Normally I would position a bird flying like this in the way you see it now. I’d move it down a bit and wouldn’t have as much space to the left hand side for it to fly into. But the Rool of Thurds is a rool I’ve got to stick to this week so that’s how I’ve cropped the photograph. Would you do different and still conform to the Rool of Thurds? Just for info there was open water all around the gull.
The next photograph is slightly better. Taken on the Albert dock in Liverpool from inside a Tapas Bar it’s the ideal way to practice a bit of street photography.
In general it conforms to the rool, especially as far as the silhouette is concerned. The tea and coffee should maybe have been higher or lower but you can’t win them all. Although once again I’m open to suggestions.
I have been a bit remiss in not including the 52 in 2015 posts to Say It With A Camera. Week 14 required a House of Worship an easy choice for me this week as we have more than our fair share of historic churches in North Wales. But let’s not make it too easy so I decided it was time to pay a visit to Llangelynnin church considered to be the remotest church in Wales. I’ve shown photographs from there before but I like the drive up the narrow lanes and at 900 feet you get a marvellous view over the Conwy Valley from a hill just to the side of the church.
As you can see the weather wasn’t that great. On the drive up to the church it was raining quite heavily with low-lying cloud but by the time I parked and started the walk to the church it had almost stopped raining. Llangelynnin is remote and I like it for that. You can hear the sheep on the hills, the wind moving the grass, even the rain falling. Best of all you don’t often see people, maybe the occasional walker and to me that’s perfect.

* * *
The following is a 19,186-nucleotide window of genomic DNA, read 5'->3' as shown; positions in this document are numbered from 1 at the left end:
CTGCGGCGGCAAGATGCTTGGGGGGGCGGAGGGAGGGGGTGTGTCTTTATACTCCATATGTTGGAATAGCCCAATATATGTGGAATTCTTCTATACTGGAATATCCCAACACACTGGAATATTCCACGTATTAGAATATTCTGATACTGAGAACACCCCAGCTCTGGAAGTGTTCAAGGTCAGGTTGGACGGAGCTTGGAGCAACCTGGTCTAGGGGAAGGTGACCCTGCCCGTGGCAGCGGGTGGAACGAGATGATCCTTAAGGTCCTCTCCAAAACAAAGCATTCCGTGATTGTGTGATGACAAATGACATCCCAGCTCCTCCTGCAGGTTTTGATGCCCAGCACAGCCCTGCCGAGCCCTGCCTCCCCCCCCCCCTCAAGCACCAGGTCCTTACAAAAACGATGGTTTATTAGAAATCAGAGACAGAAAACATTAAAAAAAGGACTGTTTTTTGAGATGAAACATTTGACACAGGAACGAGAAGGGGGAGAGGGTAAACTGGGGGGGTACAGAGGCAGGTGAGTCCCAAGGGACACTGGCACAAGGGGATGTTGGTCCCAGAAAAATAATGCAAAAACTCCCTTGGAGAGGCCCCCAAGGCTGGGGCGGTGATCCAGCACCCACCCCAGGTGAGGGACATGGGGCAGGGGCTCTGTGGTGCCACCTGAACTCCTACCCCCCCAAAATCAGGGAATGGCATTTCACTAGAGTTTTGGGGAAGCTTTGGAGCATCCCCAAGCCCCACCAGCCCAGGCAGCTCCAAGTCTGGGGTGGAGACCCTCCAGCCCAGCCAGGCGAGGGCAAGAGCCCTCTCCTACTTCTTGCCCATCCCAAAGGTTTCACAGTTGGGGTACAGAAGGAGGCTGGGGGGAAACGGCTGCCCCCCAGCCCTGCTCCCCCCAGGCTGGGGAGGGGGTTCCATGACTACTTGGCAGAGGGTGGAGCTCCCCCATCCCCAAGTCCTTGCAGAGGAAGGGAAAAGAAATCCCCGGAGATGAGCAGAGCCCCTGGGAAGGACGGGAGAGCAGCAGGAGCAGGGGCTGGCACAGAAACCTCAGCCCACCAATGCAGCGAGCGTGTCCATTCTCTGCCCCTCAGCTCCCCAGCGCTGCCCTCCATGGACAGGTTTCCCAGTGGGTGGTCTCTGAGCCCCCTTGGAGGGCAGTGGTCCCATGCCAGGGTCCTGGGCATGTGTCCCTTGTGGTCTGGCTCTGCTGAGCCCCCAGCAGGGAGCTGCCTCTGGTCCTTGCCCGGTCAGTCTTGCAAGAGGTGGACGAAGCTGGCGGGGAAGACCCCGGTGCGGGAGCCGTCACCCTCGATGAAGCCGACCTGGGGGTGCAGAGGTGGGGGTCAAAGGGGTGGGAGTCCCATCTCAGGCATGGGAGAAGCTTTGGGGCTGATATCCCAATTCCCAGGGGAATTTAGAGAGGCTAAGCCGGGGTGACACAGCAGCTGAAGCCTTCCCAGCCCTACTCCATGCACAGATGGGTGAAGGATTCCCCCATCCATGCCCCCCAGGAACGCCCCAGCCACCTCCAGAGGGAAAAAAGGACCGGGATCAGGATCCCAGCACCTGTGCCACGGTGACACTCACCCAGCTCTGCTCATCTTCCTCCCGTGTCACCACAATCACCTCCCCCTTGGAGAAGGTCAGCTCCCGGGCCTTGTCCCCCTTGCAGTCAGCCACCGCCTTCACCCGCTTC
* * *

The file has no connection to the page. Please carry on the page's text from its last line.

Standing up here on the hill away from all humans seeing these Wonders taking place before one’s eyes so silently it is queer to feel that beyond the hills there are Humans astir & just the reverse of what one feels in watching the silence of Nature. No school no church is as good a teacher as the eye understandingly seeing what’s before it. I believe this more firmly than ever. – Alfred Stieglitz
The church is dedicated to Saint Celynin, who lived in the 6th century and probably established the first religious settlement at Llangelynnin.
I love the simplicity of the church, no ornate stained glass, or a fancy altar. Just a stone floor, some wooden benches, plain glass windows and a few flowers, it’s one of my favourites of all the historic churches in the Conwy Valley.
Short one this week. There still doesn’t seem enough time in the day to fit everything in.
When I first started trying to photograph people in the streets I used to end up with a lot of photographs I could throw away. Why? Because I didn’t want confrontation and so I’d keep the camera at chest height, suspended round my neck by the strap and just press the shutter button as I walked along the street. Not ideal as I found out when I got home.
Sometimes they would be blurred, sometimes I would get them in focus but I hadn’t captured the full scene. i.e. I’d chopped someone at the neck.
A shutter working at a speed of one-fourth to one-twenty-fifth of a second will answer all purposes. A little blur in a moving subject will often aid to giving the impression of action and motion. – Alfred Stieglitz
Of course I never really throw anything away so I can still pull them up from my back catalogue, ideal for when we get weird subjects like this for the weekly challenge. Not only that I live in hope that one day Adobe will develop a plugin for Photoshop that takes care of blur and really works.
Do you keep every photograph you take, even the blurred ones?. I’d love to hear from you.